Givati commander protests conviction of 2 soldiers

Troops convicted of "overstepping authority" for using Gazan boy as a human shield during Cast Lead claim they're Goldstone's victims.

By
October 25, 2010 16:04
2 minute read.
An Israeli soldier takes position during a Palesti

IDF soldier. (photo credit: AP)

Commander of the Givati Brigade Col. Moni Katz alongside hundreds of IDF reservists arrived Monday at the Southern Command Military Court in Kastina to protest the ongoing trial of two soldiers who have been convicted of using a Palestinian boy as a human shield during Operation Cast Lead last year.

The soldiers, who cannot be identified, were convicted two weeks ago of exceeding their authority during Cast Lead for ordering a nine-year-old Palestinian boy to open bags they suspected might be booby-trapped which were located near his home.

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Military prosecutors requested Monday that the court imprison the soldiers and demote them to the rank of private for violation of human rights and the IDF's code of "purity of arms." "They are treating me like a war criminal, that I need to pay dearly for years to come," said one of the accused at the court. The other accused soldier told the court, "We feel as thought we are victims of the Goldstone Report." The defendants, identified only as “St.-Sgt. A.” and “St.-Sgt H.,” have completed their mandatory military service. The charges carry a maximum penalty of three years in prison.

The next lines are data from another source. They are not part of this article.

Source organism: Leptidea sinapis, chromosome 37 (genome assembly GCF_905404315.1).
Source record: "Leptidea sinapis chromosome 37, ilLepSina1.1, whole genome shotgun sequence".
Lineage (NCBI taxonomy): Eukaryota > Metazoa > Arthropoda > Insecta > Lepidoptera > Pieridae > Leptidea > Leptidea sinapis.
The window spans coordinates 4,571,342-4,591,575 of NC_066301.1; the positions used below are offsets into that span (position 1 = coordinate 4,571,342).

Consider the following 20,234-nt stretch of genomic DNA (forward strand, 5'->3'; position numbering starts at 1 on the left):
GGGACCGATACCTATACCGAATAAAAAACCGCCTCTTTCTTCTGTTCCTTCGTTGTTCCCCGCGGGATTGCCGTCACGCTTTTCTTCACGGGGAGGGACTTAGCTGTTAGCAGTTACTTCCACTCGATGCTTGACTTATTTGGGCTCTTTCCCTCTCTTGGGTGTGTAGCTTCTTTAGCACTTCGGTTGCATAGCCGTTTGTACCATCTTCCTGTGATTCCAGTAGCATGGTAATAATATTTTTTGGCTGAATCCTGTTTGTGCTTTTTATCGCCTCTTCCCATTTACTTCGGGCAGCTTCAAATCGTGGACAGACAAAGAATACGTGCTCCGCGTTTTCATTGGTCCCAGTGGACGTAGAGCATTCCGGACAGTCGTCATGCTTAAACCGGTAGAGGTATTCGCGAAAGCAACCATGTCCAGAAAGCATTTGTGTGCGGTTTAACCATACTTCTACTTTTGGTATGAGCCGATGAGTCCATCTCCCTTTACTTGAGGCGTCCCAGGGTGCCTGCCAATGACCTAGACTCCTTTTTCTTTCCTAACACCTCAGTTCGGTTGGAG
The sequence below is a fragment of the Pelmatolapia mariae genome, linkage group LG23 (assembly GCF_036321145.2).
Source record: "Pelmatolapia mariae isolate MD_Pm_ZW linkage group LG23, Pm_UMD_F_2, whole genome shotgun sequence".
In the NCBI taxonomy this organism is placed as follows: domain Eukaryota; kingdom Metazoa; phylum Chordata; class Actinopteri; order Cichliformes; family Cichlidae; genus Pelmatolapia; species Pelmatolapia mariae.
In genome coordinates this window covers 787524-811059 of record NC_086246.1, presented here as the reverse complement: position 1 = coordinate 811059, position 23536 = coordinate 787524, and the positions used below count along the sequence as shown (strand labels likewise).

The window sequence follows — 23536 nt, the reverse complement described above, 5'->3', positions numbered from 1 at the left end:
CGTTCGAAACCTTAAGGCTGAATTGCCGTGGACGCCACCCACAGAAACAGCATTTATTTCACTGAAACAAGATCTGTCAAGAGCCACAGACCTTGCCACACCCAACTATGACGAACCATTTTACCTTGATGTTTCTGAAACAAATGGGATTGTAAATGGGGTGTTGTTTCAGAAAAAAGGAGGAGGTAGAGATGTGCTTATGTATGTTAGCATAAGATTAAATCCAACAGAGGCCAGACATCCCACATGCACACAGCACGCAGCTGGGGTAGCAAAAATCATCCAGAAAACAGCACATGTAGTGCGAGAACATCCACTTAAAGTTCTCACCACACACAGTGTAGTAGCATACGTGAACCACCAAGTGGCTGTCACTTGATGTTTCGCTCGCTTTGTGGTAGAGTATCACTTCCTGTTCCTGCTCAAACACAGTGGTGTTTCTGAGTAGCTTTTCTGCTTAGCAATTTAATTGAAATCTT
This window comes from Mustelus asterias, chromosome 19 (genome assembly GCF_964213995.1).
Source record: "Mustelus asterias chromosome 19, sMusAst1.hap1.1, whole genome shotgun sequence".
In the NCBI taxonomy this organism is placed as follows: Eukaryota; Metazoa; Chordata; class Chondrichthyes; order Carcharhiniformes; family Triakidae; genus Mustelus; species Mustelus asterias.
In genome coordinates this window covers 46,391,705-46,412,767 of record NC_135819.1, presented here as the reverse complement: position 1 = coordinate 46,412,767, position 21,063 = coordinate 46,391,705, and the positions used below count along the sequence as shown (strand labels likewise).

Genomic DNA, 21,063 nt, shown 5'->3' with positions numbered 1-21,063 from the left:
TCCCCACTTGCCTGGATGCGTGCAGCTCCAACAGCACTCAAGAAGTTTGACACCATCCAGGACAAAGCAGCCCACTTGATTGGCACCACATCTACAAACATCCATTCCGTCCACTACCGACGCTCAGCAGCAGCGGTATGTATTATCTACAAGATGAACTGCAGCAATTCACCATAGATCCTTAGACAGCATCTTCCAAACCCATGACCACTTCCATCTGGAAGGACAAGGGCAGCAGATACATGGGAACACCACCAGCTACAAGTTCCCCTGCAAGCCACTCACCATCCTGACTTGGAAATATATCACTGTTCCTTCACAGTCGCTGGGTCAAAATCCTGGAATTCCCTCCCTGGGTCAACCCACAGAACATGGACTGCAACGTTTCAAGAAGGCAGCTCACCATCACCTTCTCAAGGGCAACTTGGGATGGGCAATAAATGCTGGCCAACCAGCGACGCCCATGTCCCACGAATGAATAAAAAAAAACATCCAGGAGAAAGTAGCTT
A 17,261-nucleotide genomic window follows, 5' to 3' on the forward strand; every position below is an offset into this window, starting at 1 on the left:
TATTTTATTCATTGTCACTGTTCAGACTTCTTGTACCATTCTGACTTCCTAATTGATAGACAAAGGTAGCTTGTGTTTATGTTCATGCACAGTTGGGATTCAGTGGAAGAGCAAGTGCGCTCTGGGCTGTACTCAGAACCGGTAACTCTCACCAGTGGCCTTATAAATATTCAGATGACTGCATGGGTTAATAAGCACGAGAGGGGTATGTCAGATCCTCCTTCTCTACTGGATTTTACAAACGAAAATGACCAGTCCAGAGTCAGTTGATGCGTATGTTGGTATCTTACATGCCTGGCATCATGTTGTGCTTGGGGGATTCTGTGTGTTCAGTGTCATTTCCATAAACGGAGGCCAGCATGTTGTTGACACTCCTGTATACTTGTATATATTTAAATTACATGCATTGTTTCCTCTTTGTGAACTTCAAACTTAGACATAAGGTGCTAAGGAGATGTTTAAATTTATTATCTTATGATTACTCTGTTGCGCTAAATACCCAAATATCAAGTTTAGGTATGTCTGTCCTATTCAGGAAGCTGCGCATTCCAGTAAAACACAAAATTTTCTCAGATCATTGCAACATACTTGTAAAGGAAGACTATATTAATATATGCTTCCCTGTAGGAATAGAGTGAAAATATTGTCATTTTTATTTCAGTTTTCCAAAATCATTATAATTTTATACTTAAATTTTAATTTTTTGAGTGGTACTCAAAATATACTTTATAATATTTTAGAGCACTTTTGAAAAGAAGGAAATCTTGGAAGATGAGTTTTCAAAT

The military judges wrote in their ruling that “the testimony of the Palestinian child was credible, and he answered questions in a coherent and clear manner. We have fully accepted his testimony.”

The two sergeants came under investigation before the UN’s Goldstone Report was released in September 2009. The IDF probe was opened based on information in a report compiled by a special United Nations representative appointed to investigate matters involving children and armed conflict, and following a specific complaint filed by the Israeli branch of Defense for Children International.

On Monday, the Military Prosecutor began the sentencing phase of the soldiers’ trial Maj.-Gen. (res.) Uzi Dayan, former deputy chief of staff, testified in support of the soldiers on Monday. He later explained that the IDF has entered a “lethal legal nightmare” by allowing 600 soldiers and officers to be questioned by Military Police since the end of Operation Cast Lead.

“I do not know these soldiers but felt that there is a need to give them support even if they did something wrong they are not criminals,” he said. “We need to return to the time when the commander is in charge of investigating operational incidents and not everything needs to go to a trial.”

During the court session demonstrators outside held signs reading “Soldiers for Soldiers”, and “Every Mother Should Know that Her Son has Been Abandoned”, a play on a famous saying by former prime minister David Ben-Gurion that Jewish mothers should know that they are depositing their sons in trustworthy hands in the IDF.


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